Still, it was possible to grow up without much awareness of those matters. Lead was a lively town, full of diversions — youth sports leagues, arguably the best recreation building in South Dakota the first half of the 20th century, nearby hunting and the Midwest’s longest and most challenging ski slope just up the road at Terry Peak.

Bob Phillips was not only a member of the Homestake Mining Company Band, he pulled this bass drum through parades while a bandmate played it from behind. It's among many artifacts at the Black Hills Mining Museum.

Bob Phillips, a retired Lead teacher, coach and school administrator, has witnessed more than half of Lead’s history. He spent his early childhood living in Slavonian Alley and remembers the open houses. “Our family name didn’t end v-i-c-h,” he notes. “But if you lived in the Alley, neighbors made sure you were part of it.” Phillips remembers some of the 16 or 17 grocery stores Lead once supported (many with ethnic specialties), Cornish pasties (a full meal of meat and vegetables baked in a pastry shell), long hours spent in the Homestake Recreation Building and the knowledge he was guaranteed a summer job as a teenager because his dad worked for Homestake. After college Bob and his wife, Cara Pat, traveled to Africa with the Peace Corps and then taught in Minnesota for a year. But then they were drawn back to Lead, “a culture totally distinct from other South Dakota towns,” Phillips says, and they built careers here.

A turning point for Lead came in April 1984 when fire gutted much of the Homestake Recreation Building, built 70 years earlier by the mine as a lifestyle amenity for employees (and, as it turned out, for pretty much everyone else who lived in Lead). The mammoth structure featured a thousand-seat theater, heated swimming pool, bowling alley, library and billiards hall. After the blaze it was determined that insurance alone couldn’t cover a full rebuild and there were people in town ready to write the building off as a lost relic. But others committed themselves to fundraising and rebuilding through a nonprofit corporation. The “rebuild” sentiment became Lead’s majority view and today the nearly lost structure is known as The Historic Homestake Opera House, focusing on a wide range of performing arts. Recent shows, drawing a Black Hills-wide audience, have included touring performers in An Irish Rambling House, stand-up comedian Jason Salmon, as well as a performance series by pianist Kathryn Farruggia. This summer a children’s theater program will put local kids on the big stage. The Opera House is also a popular wedding venue.

Yet 38 years after the fire, the rebuild is not yet complete. The building has a new roof (the original caved in) but marks where flames licked the walls remain visible in the auditorium. For some in the community the scars communicate there’s still work to be done and dollars to be raised. “We have set our sights on the completion of the entire project, raising funds for this massive project,” says opera house Executive Director Thomas Golden. The organization received a National Endowment for the Humanities Challenge Grant and, Golden adds, money “raised as a part of this matching grant will allow us to complete many of the infrastructure related projects such as fire suppression and HVAC.”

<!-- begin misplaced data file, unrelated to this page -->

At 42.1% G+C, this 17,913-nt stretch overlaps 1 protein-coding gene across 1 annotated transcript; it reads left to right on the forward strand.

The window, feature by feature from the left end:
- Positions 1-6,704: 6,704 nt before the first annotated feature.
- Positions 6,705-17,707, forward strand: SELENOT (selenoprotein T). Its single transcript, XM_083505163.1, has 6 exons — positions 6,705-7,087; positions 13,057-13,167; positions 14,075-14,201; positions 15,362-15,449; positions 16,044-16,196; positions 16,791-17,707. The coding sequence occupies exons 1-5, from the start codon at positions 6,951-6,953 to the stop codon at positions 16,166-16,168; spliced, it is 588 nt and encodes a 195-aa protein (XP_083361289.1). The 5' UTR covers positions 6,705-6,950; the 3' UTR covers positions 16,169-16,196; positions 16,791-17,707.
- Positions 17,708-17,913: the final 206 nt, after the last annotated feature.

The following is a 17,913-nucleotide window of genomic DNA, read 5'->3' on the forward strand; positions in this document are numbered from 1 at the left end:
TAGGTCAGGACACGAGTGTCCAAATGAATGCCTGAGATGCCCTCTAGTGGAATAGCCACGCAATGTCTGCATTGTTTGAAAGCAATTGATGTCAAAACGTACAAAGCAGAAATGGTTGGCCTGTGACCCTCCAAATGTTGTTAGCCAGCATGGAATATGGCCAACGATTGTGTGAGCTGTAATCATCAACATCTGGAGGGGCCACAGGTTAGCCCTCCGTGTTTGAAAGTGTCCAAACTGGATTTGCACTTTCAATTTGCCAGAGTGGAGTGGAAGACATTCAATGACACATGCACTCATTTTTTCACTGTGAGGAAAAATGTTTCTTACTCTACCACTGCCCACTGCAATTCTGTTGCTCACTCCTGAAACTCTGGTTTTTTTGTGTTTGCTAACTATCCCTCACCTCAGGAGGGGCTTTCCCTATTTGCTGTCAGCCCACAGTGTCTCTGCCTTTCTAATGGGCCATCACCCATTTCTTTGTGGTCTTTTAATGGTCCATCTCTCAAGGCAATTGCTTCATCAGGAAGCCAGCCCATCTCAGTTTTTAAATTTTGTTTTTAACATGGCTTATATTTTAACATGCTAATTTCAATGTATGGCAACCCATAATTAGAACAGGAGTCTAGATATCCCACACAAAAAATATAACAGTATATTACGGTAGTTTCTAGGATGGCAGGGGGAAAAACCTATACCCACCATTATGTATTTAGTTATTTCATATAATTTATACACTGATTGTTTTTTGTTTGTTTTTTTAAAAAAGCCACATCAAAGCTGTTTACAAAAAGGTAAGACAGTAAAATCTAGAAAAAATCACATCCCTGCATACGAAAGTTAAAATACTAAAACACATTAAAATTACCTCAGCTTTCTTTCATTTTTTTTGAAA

Development Director Christine Allen, President Linda Wiley and Executive Director Thomas Golden (left to right) oversee restoration and events at the Homestake Opera House.

Opera House President Linda Wiley says the nonprofit has brought together a community within the community, people “who enjoy the work and also one another.” There can be little doubt, she adds, that the evolving success led to action in preserving other aspects of Lead’s history. Wiley didn’t mention it but people from other Black Hills communities did: long gone is an unfair image that Lead fought for generations about being a company town incapable of tackling initiatives without Homestake’s guidance.

Rapid City actors Kurt and Tina Bauer sometimes lend their talents to the opera house for locally produced shows. Kurt understands what Wiley means about a community within a community. “They treat their actors right,” he says, “and they understand Lead. The opera house is the centerpiece of the community.”

Of Lead overall, Tina adds, “it’s a tight little community,” and one that the couple has explored well, especially after discovering the Town Hall Inn bed-and-breakfast, just steps away from the opera house on Main Street. The Bauers sometimes stay there during runs of their shows. It’s another example of Lead taking care of its past. The little hotel was Lead’s 1912 city hall and jail, with rooms bearing their original names: Mayor’s Office, Judge’s Chamber, and so on.

“It was the city hall until the 1930s, when it was replaced by the present one that was built as a WPA project,” says Mark McGrane, the owner along with his wife Jade and his brother Paul. The trio found a perfect use for the old town jail, turning it into a cozy pub called Jailhouse Taps. They brew their own Belgian-style beers.

Blond Alibi and Dungeon Drunkard are locally popular Jailhouse Taps brews. Being a tight-knit community, Lead people are quick to point out another beer producer just up the street — Dakota Shivers Brewing. The affection Lead demonstrates for its beers makes you wonder if they will still be recalled a century from now, much like those legendary Slavonian Alley wines.

Editor’s Note: This story is revised from the May/June 2022 issue of South Dakota Magazine. To order a copy or to subscribe, call (800) 456-5117.